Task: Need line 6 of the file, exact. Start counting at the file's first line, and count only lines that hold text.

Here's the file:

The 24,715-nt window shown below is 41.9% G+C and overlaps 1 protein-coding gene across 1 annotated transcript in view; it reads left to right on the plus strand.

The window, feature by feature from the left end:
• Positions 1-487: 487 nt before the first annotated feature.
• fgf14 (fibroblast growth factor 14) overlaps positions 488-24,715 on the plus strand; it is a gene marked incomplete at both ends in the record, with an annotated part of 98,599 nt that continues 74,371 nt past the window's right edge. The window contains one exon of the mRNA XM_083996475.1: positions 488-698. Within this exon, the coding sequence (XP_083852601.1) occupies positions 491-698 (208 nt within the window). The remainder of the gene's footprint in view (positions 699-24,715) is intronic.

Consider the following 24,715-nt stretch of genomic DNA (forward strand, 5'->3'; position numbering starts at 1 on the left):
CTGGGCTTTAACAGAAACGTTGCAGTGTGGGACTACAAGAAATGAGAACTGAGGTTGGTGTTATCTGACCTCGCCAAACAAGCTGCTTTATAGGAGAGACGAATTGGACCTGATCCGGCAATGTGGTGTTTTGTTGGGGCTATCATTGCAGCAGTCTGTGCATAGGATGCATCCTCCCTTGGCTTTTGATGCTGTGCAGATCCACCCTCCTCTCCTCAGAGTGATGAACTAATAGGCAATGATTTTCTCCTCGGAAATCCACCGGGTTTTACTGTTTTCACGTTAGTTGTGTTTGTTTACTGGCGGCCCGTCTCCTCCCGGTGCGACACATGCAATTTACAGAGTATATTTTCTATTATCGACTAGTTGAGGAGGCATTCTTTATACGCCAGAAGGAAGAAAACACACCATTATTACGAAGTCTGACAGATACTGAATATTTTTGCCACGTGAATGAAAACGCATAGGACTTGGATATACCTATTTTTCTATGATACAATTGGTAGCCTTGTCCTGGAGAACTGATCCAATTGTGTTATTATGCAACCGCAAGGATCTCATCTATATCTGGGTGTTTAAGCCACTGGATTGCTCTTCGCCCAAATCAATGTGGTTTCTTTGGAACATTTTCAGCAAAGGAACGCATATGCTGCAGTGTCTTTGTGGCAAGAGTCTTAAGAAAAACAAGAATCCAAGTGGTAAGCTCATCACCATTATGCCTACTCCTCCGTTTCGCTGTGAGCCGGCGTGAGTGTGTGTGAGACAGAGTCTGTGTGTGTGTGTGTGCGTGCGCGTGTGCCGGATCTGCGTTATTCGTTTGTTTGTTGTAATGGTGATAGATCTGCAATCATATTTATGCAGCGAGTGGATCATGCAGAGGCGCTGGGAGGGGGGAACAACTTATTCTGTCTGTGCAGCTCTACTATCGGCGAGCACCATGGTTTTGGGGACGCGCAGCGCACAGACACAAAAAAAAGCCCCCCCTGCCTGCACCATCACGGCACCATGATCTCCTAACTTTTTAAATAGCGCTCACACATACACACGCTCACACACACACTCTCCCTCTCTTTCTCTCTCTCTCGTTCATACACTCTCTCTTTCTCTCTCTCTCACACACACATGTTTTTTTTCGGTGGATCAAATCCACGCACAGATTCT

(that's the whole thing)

CTGGGCTTTAACAGAAACGTTGCAGTGTGGGACTACAAGAAATGAGAACTGAGGTTGGTGTTATCTGACCTCGCCAAACAAGCTGCTTTATAGGAGAGACGAATTGGACCTGATCCGGCAATGTGGTGTTTTGTTGGGGCTATCATTGCAGCAGTCTGTGCATAGGATGCATCCTCCCTTGGCTTTTGATGCTGTGCAGATCCACCCTCCTCTCCTCAGAGTGATGAACTAATAGGCAATGATTTTCTCCTCGGAAATCCACCGGGTTTTACTGTTTTCACGTTAGTTGTGTTTGTTTACTGGCGGCCCGTCTCCTCCCGGTGCGACACATGCAATTTACAGAGTATATTTTCTATTATCGACTAGTTGAGGAGGCATTCTTTATACGCCAGAAGGAAGAAAACACACCATTATTACGAAGTCTGACAGATACTGAATATTTTTGCCACGTGAATGAAAACGCATAGGACTTGGATATACCTATTTTTCTATGATACAATTGGTAGCCTTGTCCTGGAGAACTGATCCAATTGTGTTATTATGCAACCGCAAGGATCTCATCTATATCTGGGTGTTTAAGCCACTGGATTGCTCTTCGCCCAAATCAATGTGGTTTCTTTGGAACATTTTCAGCAAAGGAACGCATATGCTGCAGTGTCTTTGTGGCAAGAGTCTTAAGAAAAACAAGAATCCAAGTGGTAAGCTCATCACCATTATGCCTACTCCTCCGTTTCGCTGTGAGCCGGCGTGAGTGTGTGTGAGACAGAGTCTGTGTGTGTGTGTGTGCGTGCGCGTGTGCCGGATCTGCGTTATTCGTTTGTTTGTTGTAATGGTGATAGATCTGCAATCATATTTATGCAGCGAGTGGATCATGCAGAGGCGCTGGGAGGGGGGAACAACTTATTCTGTCTGTGCAGCTCTACTATCGGCGAGCACCATGGTTTTGGGGACGCGCAGCGCACAGACACAAAAAAAAGCCCCCCCTGCCTGCACCATCACGGCACCATGATCTCCTAACTTTTTAAATAGCGCTCACACATACACACGCTCACACACACACTCTCCCTCTCTTTCTCTCTCTCTCGTTCATACACTCTCTCTTTCTCTCTCTCTCACACACACATGTTTTTTTTCGGTGGATCAAATCCACGCACAGATTCT